I am not much given to hoarding but I am delighted to have kept an Advent calendar sent to Nick and I in 2003 by my friend Antonio Carluccio and his then wife Priscilla. To have this with us for our first Advent in Orkney is a simple blessing, in an era when celebratory calendars for the season seem to have been completely taken over by present-stuffed indulgences. Grump over! This calendar is a lovely reminder of Antonio, who died suddenly In November.
You might well ask “What have mushrooms to do with Christmas?” and I would struggle to reply, except that I have just made a store-cupboard pasta dish which was brought to life with the addition of some dried porcini - and it is Advent, the run up to Christmas....
Antonio was a gentle giant in the food world. My friend Judy Ridgway wrote of Antonio that, on a press trip as they flew over the mountains of Liguria he pointed down, saying “I can hardly believe that I came from a small village down there and now people know me in so many other places!”
So many people knew Antonio - he was instantly recognisable from his TV shows. One night on the way to supper with us he and Priscilla got lost and he went into a pub to ask the way - and of course they were then even later as everyone wanted to buy him a drink and have a chat. I think Priscilla had to go in and get him in the end!
Antonio was a journalist who loved to cook and he lived and worked in Germany as a wine merchant after studying languages in Vienna and before moving to England in 1975. Having managed The Neal Street Restaurant for Terence Conran (who became his brother-in-law when Antonio married Priscilla, Conran’s sister) Antonio bought it and the restaurant became the flagship of his business empire. I can remember walking along Neal Street one day to see him leaning on the door jamb, smiling and waving in great excitement, beckoning me in to smell his truffles, newly arrived from Italy! No suggestion of staying to lunch but it was enough: I felt totally accepted by a member of the culinary glitterati!
We became friends after Antonio came to West Dean Gardens to give a demonstration in the Chichester Food Festival that I ran with my great friend Anna Best. He was sponsored by Waitrose and came with his chef Gennaro Contaldo with whom he later made the TV series Two Greedy Italians. By then Jamie Oliver was beginning his career at Neal Street before moving to The River Cafe and Gennaro eventually left Antonio to work with Jamie. I think that Jamie was responsible for reuniting the two through his Jaime magazine after a number of years of strained relations, and, once friends again, Two Greedy Italians was made.
Whilst Antonio will be remembered by many as The Mushroom Man he will always be Mr Tomato in my eyes. He returned to West Dean to demonstrate for us to demonstrate together at The Totally Tomato Show and the illustrator Amanda Loverseed wrote to me on the news of Antonio’s death to say that she would never forget “his hands, like great paws, massaging tomato into bread for bruschetta In our demonstration”. To be on stage with him was like Russian Roulette - he was Naughty and you needed your wits about you to manage his conversation! But he was a delight and he never stopped sharing his love of food - and maybe I was too sensitive after years of hosting events for Waitrose in Waitrose-speak?!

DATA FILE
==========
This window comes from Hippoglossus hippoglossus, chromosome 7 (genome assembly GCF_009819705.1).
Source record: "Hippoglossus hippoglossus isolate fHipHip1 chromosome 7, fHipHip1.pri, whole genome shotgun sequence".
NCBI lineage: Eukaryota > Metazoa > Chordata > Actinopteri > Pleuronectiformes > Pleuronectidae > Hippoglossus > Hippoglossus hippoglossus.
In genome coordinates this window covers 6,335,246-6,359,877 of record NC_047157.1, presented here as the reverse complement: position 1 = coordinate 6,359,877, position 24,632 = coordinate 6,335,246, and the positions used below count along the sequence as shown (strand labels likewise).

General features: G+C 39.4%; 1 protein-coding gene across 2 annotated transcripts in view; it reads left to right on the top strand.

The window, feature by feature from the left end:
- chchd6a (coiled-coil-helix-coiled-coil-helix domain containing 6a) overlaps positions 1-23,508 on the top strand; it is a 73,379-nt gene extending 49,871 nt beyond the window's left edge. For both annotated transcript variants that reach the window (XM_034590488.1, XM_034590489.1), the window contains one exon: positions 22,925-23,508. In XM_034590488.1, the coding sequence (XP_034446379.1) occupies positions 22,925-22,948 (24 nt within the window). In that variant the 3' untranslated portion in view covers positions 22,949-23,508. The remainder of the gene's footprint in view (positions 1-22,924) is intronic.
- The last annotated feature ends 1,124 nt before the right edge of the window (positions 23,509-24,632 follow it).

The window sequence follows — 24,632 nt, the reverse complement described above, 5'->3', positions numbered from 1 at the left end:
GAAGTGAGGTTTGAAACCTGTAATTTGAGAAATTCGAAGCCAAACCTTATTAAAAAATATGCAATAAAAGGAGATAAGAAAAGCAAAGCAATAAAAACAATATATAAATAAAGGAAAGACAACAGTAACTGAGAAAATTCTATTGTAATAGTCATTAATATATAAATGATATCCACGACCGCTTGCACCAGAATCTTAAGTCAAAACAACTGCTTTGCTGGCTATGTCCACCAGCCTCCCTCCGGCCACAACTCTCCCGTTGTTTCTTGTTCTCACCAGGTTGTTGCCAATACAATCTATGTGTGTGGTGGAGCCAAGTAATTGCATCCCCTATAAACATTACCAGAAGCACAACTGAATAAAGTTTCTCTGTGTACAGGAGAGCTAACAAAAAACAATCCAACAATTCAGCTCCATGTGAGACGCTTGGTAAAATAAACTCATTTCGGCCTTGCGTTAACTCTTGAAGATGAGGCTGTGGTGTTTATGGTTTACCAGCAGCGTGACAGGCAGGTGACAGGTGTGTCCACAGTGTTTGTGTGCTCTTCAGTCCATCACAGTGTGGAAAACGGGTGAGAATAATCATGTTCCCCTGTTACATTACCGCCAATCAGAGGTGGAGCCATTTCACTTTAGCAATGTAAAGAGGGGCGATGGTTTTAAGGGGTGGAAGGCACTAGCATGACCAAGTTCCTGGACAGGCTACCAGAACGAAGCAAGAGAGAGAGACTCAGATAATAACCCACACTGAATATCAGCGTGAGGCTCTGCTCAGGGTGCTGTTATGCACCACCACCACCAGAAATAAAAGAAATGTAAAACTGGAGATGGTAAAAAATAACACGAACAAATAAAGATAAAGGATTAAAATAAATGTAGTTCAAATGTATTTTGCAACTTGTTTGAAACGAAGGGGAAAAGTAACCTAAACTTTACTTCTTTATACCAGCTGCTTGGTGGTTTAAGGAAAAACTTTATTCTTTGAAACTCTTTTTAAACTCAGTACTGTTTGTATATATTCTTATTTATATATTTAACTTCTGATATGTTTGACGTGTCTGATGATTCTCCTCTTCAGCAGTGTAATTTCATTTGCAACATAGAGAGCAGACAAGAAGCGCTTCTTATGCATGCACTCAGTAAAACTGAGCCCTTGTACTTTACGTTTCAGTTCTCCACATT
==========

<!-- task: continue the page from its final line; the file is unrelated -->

Like many who make it to the top of their profession I think Antonio longed for real friends, for people who would like him and not the celebrity that surrounded him. He loved children and apparently was working on a children’s book when he died. He loved whittling walking sticks and the countryside and so the opportunity to meet people who shared those passions was always much enjoyed. How the conversation flowed around the dining table with him - he was such fun! Lunch with him at his country home near Petersfield was about good food and drink and walking it off afterwards - and I remember the flowers! Early March and masses of white tulips in vases everywhere! Design and ambiance were so much a part of the success of the Carluccio’s cafe chain and this was really Priscilla’s domain, with the fabulous food writer and designer Alastair Hendy closely involved.
Antonio was honoured with an OMRI, the Italian equivalent to a Knighthood in 1998. I was truly aware of him being called by his title Commendatore when I was invited to the party at the Italian Embassy in 2007 to celebrate his OBE. I have never been at a more beautiful event! The best of everything that Italy had to offer in food and drink was laid out in spectacular displays - how I wish that I had pictures to share with you but it was enough just to be there, to eat and drink and to be a part of the celebrations. To be recognised for his work both in Italy and the UK was very special to Antonio but I wonder whether he was just as happy at a harbourside lunch party that we were at together, where he found samphire at the water’s edge while most of us were chatting?
It was a great shock when Antonio and Priscilla split up but he was very happy with a new partner who I met briefly when they came together to open the Carluccio’s in Chichester. I am sad that we never got to know them as a couple but I am happy to have such special memories of Antonio, my friend.